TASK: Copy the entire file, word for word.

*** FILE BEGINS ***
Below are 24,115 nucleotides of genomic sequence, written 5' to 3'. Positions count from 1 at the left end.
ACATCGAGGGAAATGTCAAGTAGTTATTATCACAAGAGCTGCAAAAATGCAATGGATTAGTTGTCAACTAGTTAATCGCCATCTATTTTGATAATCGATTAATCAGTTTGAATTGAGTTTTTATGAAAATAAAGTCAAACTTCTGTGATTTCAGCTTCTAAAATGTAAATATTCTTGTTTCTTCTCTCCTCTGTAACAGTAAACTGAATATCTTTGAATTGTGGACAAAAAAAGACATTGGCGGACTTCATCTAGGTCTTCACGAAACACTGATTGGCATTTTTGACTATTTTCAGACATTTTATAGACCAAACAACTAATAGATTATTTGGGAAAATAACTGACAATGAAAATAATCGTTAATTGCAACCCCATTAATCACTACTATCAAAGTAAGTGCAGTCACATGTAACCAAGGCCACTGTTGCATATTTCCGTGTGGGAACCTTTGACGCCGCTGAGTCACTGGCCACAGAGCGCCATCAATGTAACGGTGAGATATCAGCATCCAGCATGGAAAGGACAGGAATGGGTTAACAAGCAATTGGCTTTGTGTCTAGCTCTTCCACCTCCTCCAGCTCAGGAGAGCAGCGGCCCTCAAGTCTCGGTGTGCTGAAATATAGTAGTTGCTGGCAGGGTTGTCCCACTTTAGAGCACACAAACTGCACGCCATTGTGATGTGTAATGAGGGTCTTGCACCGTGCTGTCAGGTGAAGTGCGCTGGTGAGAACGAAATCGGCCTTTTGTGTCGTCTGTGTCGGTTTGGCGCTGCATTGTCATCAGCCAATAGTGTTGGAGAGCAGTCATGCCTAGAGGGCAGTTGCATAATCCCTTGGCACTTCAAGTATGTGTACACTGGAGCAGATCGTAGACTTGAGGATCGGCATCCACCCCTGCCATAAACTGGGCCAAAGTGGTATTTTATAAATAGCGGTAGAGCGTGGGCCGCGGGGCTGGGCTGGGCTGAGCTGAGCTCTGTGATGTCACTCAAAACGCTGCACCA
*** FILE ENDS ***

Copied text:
Below are 24,115 nucleotides of genomic sequence, written 5' to 3'. Positions count from 1 at the left end.
ACATCGAGGGAAATGTCAAGTAGTTATTATCACAAGAGCTGCAAAAATGCAATGGATTAGTTGTCAACTAGTTAATCGCCATCTATTTTGATAATCGATTAATCAGTTTGAATTGAGTTTTTATGAAAATAAAGTCAAACTTCTGTGATTTCAGCTTCTAAAATGTAAATATTCTTGTTTCTTCTCTCCTCTGTAACAGTAAACTGAATATCTTTGAATTGTGGACAAAAAAAGACATTGGCGGACTTCATCTAGGTCTTCACGAAACACTGATTGGCATTTTTGACTATTTTCAGACATTTTATAGACCAAACAACTAATAGATTATTTGGGAAAATAACTGACAATGAAAATAATCGTTAATTGCAACCCCATTAATCACTACTATCAAAGTAAGTGCAGTCACATGTAACCAAGGCCACTGTTGCATATTTCCGTGTGGGAACCTTTGACGCCGCTGAGTCACTGGCCACAGAGCGCCATCAATGTAACGGTGAGATATCAGCATCCAGCATGGAAAGGACAGGAATGGGTTAACAAGCAATTGGCTTTGTGTCTAGCTCTTCCACCTCCTCCAGCTCAGGAGAGCAGCGGCCCTCAAGTCTCGGTGTGCTGAAATATAGTAGTTGCTGGCAGGGTTGTCCCACTTTAGAGCACACAAACTGCACGCCATTGTGATGTGTAATGAGGGTCTTGCACCGTGCTGTCAGGTGAAGTGCGCTGGTGAGAACGAAATCGGCCTTTTGTGTCGTCTGTGTCGGTTTGGCGCTGCATTGTCATCAGCCAATAGTGTTGGAGAGCAGTCATGCCTAGAGGGCAGTTGCATAATCCCTTGGCACTTCAAGTATGTGTACACTGGAGCAGATCGTAGACTTGAGGATCGGCATCCACCCCTGCCATAAACTGGGCCAAAGTGGTATTTTATAAATAGCGGTAGAGCGTGGGCCGCGGGGCTGGGCTGGGCTGAGCTGAGCTCTGTGATGTCACTCAAAACGCTGCACCA